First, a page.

Misprint Monday: GRRRR… Tell me what is wrong

One of our most popular series here at the Ink Kitchen is “Misprint Monday.” The philosopher Immanuel Kant once said, “…in the misfortunes of our best friends there is something which is not altogether displeasing to us…”

I don’t want you readers to get the wrong impression from our articles on how to do things “correctly” that we always do things correctly here at my shop. I’ll share a few infuriating details so you can feel superior to us today…

I ask, “did you do a wash test to see if the ink is cured?” I get back, “oh, somebody said that the washing machine is broken..” GRRRR. Is it broken or not? If broken here is a new one that I find in 30 seconds that will cost $50 and a new one is $350 and will last at least five years.

The allegedly broken ink curing testing device (i.e. washing machine.)

The allegedly broken ink curing testing device (i.e. washing machine.)

The washing machine we could go get today, probably for $50. Found in a 30 second search on craigslist.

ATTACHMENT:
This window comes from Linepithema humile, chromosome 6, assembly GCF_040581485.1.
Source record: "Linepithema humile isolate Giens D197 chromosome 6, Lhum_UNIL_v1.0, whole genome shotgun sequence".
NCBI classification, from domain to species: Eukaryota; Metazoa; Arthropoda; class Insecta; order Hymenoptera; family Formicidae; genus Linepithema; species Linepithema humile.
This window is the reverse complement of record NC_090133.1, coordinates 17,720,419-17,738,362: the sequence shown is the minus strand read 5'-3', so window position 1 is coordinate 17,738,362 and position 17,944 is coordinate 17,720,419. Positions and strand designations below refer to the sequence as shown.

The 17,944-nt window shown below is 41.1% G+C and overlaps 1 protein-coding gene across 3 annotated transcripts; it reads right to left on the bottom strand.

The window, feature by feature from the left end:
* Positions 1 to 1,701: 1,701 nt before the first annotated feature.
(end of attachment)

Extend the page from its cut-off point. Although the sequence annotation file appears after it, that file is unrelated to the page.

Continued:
The washing machine we could go get today, probably for $50. Found in a 30 second search on craigslist.

Or a brand new washing machine I could pick up on my way to work for $300.

Or a brand new washing machine I could pick up on my way to work for $300.

Did you get temperature readings with the donut probe? “Oh, I think the battery is dead and it has a loose wire…”  What about the other one? “Oh, a probe wire came loose.”

Donut probe with broken wire, thanks for letting me know.

Donut probe with broken wire, thanks for letting me know.

Is the dryer at only 309 degrees? What the hell? “Oh, the reading isn’t correct.” Were you going to tell me about it? Do you have a plan to fix it? Blank stares.

This should be reading about 350 degrees and either the probe has an issue or the gauge. Unlikely it will fix itself...

This should be reading about 350 degrees and either the probe has an issue or the gauge. Unlikely it will fix itself…

The lesson for today is to get your people to tell you when things are broken so they can be fixed. How to make that happen will be the subject of another day.

 

 

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